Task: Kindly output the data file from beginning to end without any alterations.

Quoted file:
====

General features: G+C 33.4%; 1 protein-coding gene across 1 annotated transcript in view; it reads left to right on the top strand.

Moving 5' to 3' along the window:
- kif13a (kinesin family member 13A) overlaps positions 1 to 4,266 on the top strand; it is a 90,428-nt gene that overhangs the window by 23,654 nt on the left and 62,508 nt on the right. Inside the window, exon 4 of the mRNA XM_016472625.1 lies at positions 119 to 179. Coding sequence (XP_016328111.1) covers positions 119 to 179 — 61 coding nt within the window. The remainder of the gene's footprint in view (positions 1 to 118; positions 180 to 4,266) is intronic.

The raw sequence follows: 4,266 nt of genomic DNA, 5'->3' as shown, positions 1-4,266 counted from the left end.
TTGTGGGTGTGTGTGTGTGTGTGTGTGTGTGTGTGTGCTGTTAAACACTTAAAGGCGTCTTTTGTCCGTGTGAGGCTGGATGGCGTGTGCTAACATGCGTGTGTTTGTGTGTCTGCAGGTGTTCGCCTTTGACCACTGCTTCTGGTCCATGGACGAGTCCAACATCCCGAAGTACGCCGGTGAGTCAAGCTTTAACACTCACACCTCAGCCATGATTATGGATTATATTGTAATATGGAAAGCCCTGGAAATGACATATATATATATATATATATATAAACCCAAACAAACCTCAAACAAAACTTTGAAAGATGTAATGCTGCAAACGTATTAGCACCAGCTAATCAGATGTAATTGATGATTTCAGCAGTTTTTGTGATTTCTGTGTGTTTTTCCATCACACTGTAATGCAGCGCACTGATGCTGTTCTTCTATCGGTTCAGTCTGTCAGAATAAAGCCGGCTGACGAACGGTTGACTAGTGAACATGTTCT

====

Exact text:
General features: G+C 33.4%; 1 protein-coding gene across 1 annotated transcript in view; it reads left to right on the top strand.

Moving 5' to 3' along the window:
- kif13a (kinesin family member 13A) overlaps positions 1 to 4,266 on the top strand; it is a 90,428-nt gene that overhangs the window by 23,654 nt on the left and 62,508 nt on the right. Inside the window, exon 4 of the mRNA XM_016472625.1 lies at positions 119 to 179. Coding sequence (XP_016328111.1) covers positions 119 to 179 — 61 coding nt within the window. The remainder of the gene's footprint in view (positions 1 to 118; positions 180 to 4,266) is intronic.

The raw sequence follows: 4,266 nt of genomic DNA, 5'->3' as shown, positions 1-4,266 counted from the left end.
TTGTGGGTGTGTGTGTGTGTGTGTGTGTGTGTGTGTGCTGTTAAACACTTAAAGGCGTCTTTTGTCCGTGTGAGGCTGGATGGCGTGTGCTAACATGCGTGTGTTTGTGTGTCTGCAGGTGTTCGCCTTTGACCACTGCTTCTGGTCCATGGACGAGTCCAACATCCCGAAGTACGCCGGTGAGTCAAGCTTTAACACTCACACCTCAGCCATGATTATGGATTATATTGTAATATGGAAAGCCCTGGAAATGACATATATATATATATATATATATAAACCCAAACAAACCTCAAACAAAACTTTGAAAGATGTAATGCTGCAAACGTATTAGCACCAGCTAATCAGATGTAATTGATGATTTCAGCAGTTTTTGTGATTTCTGTGTGTTTTTCCATCACACTGTAATGCAGCGCACTGATGCTGTTCTTCTATCGGTTCAGTCTGTCAGAATAAAGCCGGCTGACGAACGGTTGACTAGTGAACATGTTCT